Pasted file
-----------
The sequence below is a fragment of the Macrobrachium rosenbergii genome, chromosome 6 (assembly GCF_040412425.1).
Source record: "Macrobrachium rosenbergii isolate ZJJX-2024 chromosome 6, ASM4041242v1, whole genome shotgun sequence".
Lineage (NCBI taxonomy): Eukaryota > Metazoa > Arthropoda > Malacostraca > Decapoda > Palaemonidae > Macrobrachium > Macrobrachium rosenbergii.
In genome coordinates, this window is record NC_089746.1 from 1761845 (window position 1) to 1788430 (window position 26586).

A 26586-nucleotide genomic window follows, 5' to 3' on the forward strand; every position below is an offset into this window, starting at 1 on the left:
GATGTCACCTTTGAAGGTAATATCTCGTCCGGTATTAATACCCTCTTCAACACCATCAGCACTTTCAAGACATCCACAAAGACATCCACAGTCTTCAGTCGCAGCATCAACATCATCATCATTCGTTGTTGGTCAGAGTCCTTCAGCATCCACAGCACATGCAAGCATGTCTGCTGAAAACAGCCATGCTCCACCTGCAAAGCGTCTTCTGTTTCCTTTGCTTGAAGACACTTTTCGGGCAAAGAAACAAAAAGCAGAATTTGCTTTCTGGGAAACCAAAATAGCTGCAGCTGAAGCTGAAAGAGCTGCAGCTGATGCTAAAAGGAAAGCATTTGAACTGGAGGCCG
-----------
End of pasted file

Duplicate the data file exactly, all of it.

The sequence below is a fragment of the Macrobrachium rosenbergii genome, chromosome 6 (assembly GCF_040412425.1).
Source record: "Macrobrachium rosenbergii isolate ZJJX-2024 chromosome 6, ASM4041242v1, whole genome shotgun sequence".
Lineage (NCBI taxonomy): Eukaryota > Metazoa > Arthropoda > Malacostraca > Decapoda > Palaemonidae > Macrobrachium > Macrobrachium rosenbergii.
In genome coordinates, this window is record NC_089746.1 from 1761845 (window position 1) to 1788430 (window position 26586).

A 26586-nucleotide genomic window follows, 5' to 3' on the forward strand; every position below is an offset into this window, starting at 1 on the left:
GATGTCACCTTTGAAGGTAATATCTCGTCCGGTATTAATACCCTCTTCAACACCATCAGCACTTTCAAGACATCCACAAAGACATCCACAGTCTTCAGTCGCAGCATCAACATCATCATCATTCGTTGTTGGTCAGAGTCCTTCAGCATCCACAGCACATGCAAGCATGTCTGCTGAAAACAGCCATGCTCCACCTGCAAAGCGTCTTCTGTTTCCTTTGCTTGAAGACACTTTTCGGGCAAAGAAACAAAAAGCAGAATTTGCTTTCTGGGAAACCAAAATAGCTGCAGCTGAAGCTGAAAGAGCTGCAGCTGATGCTAAAAGGAAAGCATTTGAACTGGAGGCCG